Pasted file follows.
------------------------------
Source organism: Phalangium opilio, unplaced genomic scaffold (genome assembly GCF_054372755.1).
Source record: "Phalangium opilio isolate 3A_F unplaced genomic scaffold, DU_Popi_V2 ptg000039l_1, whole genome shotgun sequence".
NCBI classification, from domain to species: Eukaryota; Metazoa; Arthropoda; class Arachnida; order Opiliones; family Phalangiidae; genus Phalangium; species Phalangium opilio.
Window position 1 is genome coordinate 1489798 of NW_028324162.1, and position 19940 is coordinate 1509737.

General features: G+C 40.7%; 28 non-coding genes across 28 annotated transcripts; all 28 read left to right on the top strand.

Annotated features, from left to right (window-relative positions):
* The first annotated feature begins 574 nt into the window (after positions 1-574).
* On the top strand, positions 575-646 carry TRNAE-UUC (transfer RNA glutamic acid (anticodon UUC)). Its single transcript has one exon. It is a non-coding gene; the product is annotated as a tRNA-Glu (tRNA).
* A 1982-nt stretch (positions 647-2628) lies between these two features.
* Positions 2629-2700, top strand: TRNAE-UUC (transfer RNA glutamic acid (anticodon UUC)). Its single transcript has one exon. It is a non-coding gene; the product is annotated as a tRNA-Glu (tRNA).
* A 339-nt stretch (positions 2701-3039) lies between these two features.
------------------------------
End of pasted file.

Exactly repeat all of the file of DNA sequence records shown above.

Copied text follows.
Source organism: Phalangium opilio, unplaced genomic scaffold (genome assembly GCF_054372755.1).
Source record: "Phalangium opilio isolate 3A_F unplaced genomic scaffold, DU_Popi_V2 ptg000039l_1, whole genome shotgun sequence".
NCBI classification, from domain to species: Eukaryota; Metazoa; Arthropoda; class Arachnida; order Opiliones; family Phalangiidae; genus Phalangium; species Phalangium opilio.
Window position 1 is genome coordinate 1489798 of NW_028324162.1, and position 19940 is coordinate 1509737.

General features: G+C 40.7%; 28 non-coding genes across 28 annotated transcripts; all 28 read left to right on the top strand.

Annotated features, from left to right (window-relative positions):
* The first annotated feature begins 574 nt into the window (after positions 1-574).
* On the top strand, positions 575-646 carry TRNAE-UUC (transfer RNA glutamic acid (anticodon UUC)). Its single transcript has one exon. It is a non-coding gene; the product is annotated as a tRNA-Glu (tRNA).
* A 1982-nt stretch (positions 647-2628) lies between these two features.
* Positions 2629-2700, top strand: TRNAE-UUC (transfer RNA glutamic acid (anticodon UUC)). Its single transcript has one exon. It is a non-coding gene; the product is annotated as a tRNA-Glu (tRNA).
* A 339-nt stretch (positions 2701-3039) lies between these two features.